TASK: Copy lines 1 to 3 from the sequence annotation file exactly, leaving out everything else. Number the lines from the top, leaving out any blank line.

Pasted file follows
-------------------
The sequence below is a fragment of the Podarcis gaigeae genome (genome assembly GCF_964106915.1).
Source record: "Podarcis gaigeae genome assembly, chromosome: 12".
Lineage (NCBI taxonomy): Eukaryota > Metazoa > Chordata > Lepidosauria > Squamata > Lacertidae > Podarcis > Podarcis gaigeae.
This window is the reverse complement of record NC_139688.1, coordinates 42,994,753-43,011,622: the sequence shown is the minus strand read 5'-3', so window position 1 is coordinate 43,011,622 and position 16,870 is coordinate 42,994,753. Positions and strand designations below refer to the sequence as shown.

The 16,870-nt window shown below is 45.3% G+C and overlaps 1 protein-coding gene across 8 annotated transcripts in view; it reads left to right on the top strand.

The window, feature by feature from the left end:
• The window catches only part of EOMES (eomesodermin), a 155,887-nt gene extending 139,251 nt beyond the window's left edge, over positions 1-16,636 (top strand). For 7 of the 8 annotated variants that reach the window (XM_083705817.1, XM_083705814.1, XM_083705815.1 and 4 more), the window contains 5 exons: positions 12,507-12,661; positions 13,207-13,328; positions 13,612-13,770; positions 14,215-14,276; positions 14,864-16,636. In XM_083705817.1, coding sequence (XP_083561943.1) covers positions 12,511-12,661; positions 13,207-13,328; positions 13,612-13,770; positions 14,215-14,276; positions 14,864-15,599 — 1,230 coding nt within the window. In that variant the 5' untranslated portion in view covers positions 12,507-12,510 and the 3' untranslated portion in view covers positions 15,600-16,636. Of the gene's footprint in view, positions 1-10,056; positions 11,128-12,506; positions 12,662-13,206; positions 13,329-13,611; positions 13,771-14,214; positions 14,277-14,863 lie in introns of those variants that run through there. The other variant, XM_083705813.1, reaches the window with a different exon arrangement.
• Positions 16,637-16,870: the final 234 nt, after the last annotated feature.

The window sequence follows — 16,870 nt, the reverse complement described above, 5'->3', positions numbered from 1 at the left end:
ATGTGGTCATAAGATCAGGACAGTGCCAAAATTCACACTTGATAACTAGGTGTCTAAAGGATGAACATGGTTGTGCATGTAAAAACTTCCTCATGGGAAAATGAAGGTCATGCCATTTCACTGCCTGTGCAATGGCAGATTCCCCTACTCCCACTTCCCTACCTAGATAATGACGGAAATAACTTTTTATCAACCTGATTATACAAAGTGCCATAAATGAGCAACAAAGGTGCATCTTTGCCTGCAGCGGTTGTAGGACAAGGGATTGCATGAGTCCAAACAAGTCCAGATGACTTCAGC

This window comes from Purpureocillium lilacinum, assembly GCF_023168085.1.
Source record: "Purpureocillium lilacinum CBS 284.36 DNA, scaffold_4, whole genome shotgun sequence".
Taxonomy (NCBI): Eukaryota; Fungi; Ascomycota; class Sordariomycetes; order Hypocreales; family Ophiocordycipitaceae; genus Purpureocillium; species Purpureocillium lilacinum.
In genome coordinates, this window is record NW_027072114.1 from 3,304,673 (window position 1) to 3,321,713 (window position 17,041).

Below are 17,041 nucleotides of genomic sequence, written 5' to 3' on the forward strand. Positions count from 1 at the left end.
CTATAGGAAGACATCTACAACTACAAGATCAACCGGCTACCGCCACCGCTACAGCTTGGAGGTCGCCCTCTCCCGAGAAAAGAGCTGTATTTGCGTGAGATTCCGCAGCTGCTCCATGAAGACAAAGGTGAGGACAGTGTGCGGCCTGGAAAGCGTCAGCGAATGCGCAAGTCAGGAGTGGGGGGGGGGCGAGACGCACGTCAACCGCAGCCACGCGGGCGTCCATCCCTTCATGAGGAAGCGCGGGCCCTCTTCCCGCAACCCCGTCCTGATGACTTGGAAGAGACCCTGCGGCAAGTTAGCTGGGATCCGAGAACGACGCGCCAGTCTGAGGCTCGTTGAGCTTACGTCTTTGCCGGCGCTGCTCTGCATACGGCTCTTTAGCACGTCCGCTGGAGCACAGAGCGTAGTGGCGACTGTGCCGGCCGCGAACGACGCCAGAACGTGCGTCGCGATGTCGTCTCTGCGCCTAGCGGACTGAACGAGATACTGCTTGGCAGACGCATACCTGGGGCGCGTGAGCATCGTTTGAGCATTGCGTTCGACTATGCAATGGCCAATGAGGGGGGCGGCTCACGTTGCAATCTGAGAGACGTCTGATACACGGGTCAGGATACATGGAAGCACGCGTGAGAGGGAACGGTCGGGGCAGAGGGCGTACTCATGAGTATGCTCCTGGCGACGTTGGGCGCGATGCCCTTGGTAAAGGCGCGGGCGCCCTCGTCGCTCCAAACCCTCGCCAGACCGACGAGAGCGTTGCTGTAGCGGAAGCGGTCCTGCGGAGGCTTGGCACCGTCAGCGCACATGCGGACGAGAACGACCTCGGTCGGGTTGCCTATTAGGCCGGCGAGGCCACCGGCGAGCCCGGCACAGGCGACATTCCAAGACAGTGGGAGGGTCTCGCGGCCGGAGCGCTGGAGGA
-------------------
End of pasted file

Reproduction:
The sequence below is a fragment of the Podarcis gaigeae genome (genome assembly GCF_964106915.1).
Source record: "Podarcis gaigeae genome assembly, chromosome: 12".
Lineage (NCBI taxonomy): Eukaryota > Metazoa > Chordata > Lepidosauria > Squamata > Lacertidae > Podarcis > Podarcis gaigeae.